From the mass and volume of a base:

1. In this situation, the pH calculation for base is the same as for acid, as mentioned above.
2. The only exception is that all the data you input would be for your required base.

From ion concentration:

1. pH can be calculated from ion concentration using either of the three variables.

a. Concentration of hydrogen ions [H+];
b. pOH value; and
c. Concentration of hydroxide ions [OH-].

2. You may input any one of them, and the remaining will be calculated, along with the result: the pH value.

For the first four methods, click the related numbers section to show the pOH value, the concentration of hydroxide ions [OH-], and the pKa.

## The pH scale

The pH scale (pH) is a numeric scale used to define how acidic or basic an aqueous solution is. It commonly ranges between 0 and 14 but can go beyond these values if sufficiently acidic/basic. The pH value is logarithmically and is inversely related to the concentration of hydrogen ions in a solution. The pH to H+ formula that represents this relation is:

$\small \rm {pH = -\log([H^+])}$

The solution is acidic if its pH is less than 7. If the pH is higher, the solution is basic (also referred to as alkaline). Solutions with a pH that is equal to 7 are neutral.

Apart from the mathematical way of determining pH, you can also use pH indicators. The most universally used pH test is the litmus paper. It changes its color according to the pH of the solution in which it was dipped. These colors often inspire colorful pH scales:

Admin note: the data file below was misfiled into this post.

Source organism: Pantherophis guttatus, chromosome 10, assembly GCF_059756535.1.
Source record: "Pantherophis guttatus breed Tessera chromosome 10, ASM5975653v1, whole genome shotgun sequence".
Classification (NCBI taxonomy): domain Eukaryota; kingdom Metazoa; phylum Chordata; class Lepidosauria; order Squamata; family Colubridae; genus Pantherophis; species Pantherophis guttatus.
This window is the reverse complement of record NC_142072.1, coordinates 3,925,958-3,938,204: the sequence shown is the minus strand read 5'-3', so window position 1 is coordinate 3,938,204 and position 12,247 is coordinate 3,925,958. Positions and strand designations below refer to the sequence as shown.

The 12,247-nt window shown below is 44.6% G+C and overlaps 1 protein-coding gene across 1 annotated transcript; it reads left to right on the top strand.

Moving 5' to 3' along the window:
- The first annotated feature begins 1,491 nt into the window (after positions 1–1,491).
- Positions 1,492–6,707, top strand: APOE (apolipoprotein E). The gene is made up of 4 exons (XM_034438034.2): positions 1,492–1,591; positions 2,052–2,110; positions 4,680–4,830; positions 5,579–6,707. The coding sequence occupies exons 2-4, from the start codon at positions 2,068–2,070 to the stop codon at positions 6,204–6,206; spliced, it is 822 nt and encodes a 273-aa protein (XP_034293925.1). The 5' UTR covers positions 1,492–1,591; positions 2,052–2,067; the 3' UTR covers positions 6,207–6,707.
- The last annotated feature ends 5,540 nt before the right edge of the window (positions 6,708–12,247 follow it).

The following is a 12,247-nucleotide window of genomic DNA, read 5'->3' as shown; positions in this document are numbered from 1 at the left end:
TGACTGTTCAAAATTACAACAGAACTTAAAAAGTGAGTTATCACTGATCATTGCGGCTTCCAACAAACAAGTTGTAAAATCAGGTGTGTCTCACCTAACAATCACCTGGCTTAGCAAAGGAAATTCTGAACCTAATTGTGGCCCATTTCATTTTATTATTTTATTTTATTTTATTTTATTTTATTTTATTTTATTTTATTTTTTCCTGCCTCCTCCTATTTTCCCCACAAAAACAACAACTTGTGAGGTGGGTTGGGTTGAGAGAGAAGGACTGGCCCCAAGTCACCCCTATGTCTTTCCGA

The pH in our bodies is close to neutral. For example, the pH of blood should be around 7.4. The only exception is the stomach, where stomach acids can even reach a pH of 1.

Molecules can have a pH at which they are free of a negative charge. That is what our isoelectric point calculator determines.

## Definitions of an acid and a base

Three different theories define acid and base:

• According to the Arrhenius theory, in an aqueous solution, an acid is a substance able to donate hydrogen ions, while a base donates hydroxide ions.
• Brønsted–Lowry theory says that acid can donate protons while a base can accept them.
• Lewis theory states that an acid is something that can accept electron pairs. Analogously, a base donates electron pairs.

The higher the concentration of hydrogen ions from acid molecules, the lower the pH of the solution and, consequently, the higher its acidity. The reverse is true for hydroxide ions and bases. The higher the concentration of hydroxide ions from base molecules, the higher the pH of the solution and, consequently, the higher its basicity.

We can describe the reaction of an acid, HA, in water as:

$\small \rm HA ⇌ H^+ + A^-$

with the acid ionization constant:

$\small \rm Ka = [A^-][H^+]/[HA]$